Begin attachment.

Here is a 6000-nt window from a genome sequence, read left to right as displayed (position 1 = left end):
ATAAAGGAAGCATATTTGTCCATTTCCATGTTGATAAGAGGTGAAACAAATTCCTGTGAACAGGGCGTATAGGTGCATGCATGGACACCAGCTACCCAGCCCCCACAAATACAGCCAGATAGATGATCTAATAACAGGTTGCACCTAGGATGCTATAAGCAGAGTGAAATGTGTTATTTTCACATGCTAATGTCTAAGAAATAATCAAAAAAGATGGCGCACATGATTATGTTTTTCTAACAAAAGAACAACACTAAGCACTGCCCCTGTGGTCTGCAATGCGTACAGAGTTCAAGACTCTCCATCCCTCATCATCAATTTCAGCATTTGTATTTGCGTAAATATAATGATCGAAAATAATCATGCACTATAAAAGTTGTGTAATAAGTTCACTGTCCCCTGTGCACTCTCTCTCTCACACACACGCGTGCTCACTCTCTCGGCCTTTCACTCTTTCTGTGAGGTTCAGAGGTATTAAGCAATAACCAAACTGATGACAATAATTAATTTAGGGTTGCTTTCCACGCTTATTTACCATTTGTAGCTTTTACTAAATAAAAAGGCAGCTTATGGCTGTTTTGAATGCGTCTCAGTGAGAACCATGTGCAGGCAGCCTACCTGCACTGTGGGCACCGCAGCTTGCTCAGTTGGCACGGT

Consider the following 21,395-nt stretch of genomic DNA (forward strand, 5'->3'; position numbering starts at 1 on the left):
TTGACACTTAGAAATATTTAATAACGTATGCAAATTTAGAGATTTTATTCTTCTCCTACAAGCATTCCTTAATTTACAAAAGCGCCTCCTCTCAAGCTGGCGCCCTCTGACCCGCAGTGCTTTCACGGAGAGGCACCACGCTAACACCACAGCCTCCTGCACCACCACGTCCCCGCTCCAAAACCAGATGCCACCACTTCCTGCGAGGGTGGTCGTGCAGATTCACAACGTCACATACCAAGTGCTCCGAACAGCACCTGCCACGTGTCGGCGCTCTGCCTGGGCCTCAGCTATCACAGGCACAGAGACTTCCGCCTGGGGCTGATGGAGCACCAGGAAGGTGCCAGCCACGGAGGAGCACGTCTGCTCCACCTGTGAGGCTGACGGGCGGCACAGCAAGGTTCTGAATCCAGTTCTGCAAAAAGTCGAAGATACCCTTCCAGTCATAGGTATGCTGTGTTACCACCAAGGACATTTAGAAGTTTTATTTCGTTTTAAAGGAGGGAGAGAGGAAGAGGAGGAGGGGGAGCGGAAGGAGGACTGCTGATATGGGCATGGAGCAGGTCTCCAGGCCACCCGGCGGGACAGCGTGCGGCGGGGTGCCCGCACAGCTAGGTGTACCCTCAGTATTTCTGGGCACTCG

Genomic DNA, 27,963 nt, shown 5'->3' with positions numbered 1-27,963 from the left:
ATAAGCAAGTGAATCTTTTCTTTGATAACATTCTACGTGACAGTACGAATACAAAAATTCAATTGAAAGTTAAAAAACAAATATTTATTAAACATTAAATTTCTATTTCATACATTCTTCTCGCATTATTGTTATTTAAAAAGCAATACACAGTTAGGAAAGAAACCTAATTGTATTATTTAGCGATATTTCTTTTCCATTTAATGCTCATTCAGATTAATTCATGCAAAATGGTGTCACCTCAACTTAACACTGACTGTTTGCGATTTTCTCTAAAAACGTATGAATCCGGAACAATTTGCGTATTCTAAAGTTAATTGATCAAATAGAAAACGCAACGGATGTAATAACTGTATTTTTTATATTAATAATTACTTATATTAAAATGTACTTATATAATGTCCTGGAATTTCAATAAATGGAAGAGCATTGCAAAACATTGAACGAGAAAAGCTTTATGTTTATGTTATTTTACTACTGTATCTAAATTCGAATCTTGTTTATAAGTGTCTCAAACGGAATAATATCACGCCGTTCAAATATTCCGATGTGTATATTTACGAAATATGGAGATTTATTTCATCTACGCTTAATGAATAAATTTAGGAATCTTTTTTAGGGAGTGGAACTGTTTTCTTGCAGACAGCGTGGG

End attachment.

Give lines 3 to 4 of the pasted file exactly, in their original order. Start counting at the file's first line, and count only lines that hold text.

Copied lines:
Consider the following 21,395-nt stretch of genomic DNA (forward strand, 5'->3'; position numbering starts at 1 on the left):
TTGACACTTAGAAATATTTAATAACGTATGCAAATTTAGAGATTTTATTCTTCTCCTACAAGCATTCCTTAATTTACAAAAGCGCCTCCTCTCAAGCTGGCGCCCTCTGACCCGCAGTGCTTTCACGGAGAGGCACCACGCTAACACCACAGCCTCCTGCACCACCACGTCCCCGCTCCAAAACCAGATGCCACCACTTCCTGCGAGGGTGGTCGTGCAGATTCACAACGTCACATACCAAGTGCTCCGAACAGCACCTGCCACGTGTCGGCGCTCTGCCTGGGCCTCAGCTATCACAGGCACAGAGACTTCCGCCTGGGGCTGATGGAGCACCAGGAAGGTGCCAGCCACGGAGGAGCACGTCTGCTCCACCTGTGAGGCTGACGGGCGGCACAGCAAGGTTCTGAATCCAGTTCTGCAAAAAGTCGAAGATACCCTTCCAGTCATAGGTATGCTGTGTTACCACCAAGGACATTTAGAAGTTTTATTTCGTTTTAAAGGAGGGAGAGAGGAAGAGGAGGAGGGGGAGCGGAAGGAGGACTGCTGATATGGGCATGGAGCAGGTCTCCAGGCCACCCGGCGGGACAGCGTGCGGCGGGGTGCCCGCACAGCTAGGTGTACCCTCAGTATTTCTGGGCACTCG